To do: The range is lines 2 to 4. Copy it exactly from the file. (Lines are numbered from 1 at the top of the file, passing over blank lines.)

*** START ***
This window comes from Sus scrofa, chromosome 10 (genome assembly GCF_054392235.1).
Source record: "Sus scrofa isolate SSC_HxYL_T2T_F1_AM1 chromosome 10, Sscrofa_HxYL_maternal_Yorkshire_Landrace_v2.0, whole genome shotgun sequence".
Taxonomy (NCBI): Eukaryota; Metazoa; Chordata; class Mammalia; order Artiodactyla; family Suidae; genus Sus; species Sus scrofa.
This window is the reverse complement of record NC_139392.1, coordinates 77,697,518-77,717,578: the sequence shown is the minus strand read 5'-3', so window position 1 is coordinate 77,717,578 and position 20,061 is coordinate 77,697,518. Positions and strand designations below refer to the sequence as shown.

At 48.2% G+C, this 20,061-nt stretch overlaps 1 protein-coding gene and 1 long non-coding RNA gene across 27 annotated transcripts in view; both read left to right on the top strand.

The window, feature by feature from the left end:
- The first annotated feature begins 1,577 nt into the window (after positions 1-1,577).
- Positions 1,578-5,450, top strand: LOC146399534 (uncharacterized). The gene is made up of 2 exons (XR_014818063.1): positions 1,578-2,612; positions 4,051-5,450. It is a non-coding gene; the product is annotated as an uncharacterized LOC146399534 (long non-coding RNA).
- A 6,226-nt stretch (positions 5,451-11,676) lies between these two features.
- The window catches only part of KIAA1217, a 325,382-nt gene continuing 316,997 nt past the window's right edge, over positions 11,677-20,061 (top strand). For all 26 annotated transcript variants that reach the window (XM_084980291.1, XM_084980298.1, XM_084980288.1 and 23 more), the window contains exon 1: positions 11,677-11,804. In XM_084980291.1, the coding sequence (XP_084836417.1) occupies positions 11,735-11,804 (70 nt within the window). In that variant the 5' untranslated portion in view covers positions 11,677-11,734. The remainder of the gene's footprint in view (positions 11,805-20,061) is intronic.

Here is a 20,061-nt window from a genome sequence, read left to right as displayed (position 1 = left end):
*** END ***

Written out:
Source record: "Sus scrofa isolate SSC_HxYL_T2T_F1_AM1 chromosome 10, Sscrofa_HxYL_maternal_Yorkshire_Landrace_v2.0, whole genome shotgun sequence".
Taxonomy (NCBI): Eukaryota; Metazoa; Chordata; class Mammalia; order Artiodactyla; family Suidae; genus Sus; species Sus scrofa.
This window is the reverse complement of record NC_139392.1, coordinates 77,697,518-77,717,578: the sequence shown is the minus strand read 5'-3', so window position 1 is coordinate 77,717,578 and position 20,061 is coordinate 77,697,518. Positions and strand designations below refer to the sequence as shown.